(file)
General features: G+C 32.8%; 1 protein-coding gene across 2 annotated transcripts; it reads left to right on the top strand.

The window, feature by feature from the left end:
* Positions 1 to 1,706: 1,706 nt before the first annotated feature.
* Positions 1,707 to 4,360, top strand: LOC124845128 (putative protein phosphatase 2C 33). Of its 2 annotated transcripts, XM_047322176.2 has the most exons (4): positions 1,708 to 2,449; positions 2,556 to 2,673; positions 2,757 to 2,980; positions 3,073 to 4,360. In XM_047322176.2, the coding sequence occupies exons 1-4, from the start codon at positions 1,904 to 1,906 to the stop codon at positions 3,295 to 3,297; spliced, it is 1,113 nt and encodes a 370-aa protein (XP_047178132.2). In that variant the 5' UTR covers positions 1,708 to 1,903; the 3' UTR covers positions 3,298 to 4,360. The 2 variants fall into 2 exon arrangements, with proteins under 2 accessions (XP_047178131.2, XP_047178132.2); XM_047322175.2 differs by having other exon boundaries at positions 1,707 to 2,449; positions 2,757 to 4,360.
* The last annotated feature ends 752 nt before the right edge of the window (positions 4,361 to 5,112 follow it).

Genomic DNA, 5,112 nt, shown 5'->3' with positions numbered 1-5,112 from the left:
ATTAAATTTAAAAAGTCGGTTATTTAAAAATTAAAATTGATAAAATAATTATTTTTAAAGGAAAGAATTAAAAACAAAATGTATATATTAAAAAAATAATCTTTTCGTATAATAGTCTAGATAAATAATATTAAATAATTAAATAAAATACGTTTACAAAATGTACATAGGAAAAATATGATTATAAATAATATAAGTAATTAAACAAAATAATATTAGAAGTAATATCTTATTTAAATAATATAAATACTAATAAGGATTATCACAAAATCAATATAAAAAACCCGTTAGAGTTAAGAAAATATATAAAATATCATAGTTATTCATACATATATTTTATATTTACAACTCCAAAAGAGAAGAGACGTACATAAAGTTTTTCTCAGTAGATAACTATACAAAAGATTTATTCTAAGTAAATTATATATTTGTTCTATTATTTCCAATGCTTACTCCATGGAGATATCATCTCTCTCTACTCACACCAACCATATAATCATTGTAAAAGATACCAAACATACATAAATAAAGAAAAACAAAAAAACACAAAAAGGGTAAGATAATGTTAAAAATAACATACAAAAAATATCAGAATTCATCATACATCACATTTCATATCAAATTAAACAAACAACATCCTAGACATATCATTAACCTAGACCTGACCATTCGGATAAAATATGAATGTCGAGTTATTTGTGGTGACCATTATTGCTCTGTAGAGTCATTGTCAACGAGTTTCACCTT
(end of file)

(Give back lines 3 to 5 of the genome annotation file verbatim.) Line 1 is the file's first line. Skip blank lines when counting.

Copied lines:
* Positions 1 to 1,706: 1,706 nt before the first annotated feature.
* Positions 1,707 to 4,360, top strand: LOC124845128 (putative protein phosphatase 2C 33). Of its 2 annotated transcripts, XM_047322176.2 has the most exons (4): positions 1,708 to 2,449; positions 2,556 to 2,673; positions 2,757 to 2,980; positions 3,073 to 4,360. In XM_047322176.2, the coding sequence occupies exons 1-4, from the start codon at positions 1,904 to 1,906 to the stop codon at positions 3,295 to 3,297; spliced, it is 1,113 nt and encodes a 370-aa protein (XP_047178132.2). In that variant the 5' UTR covers positions 1,708 to 1,903; the 3' UTR covers positions 3,298 to 4,360. The 2 variants fall into 2 exon arrangements, with proteins under 2 accessions (XP_047178131.2, XP_047178132.2); XM_047322175.2 differs by having other exon boundaries at positions 1,707 to 2,449; positions 2,757 to 4,360.
* The last annotated feature ends 752 nt before the right edge of the window (positions 4,361 to 5,112 follow it).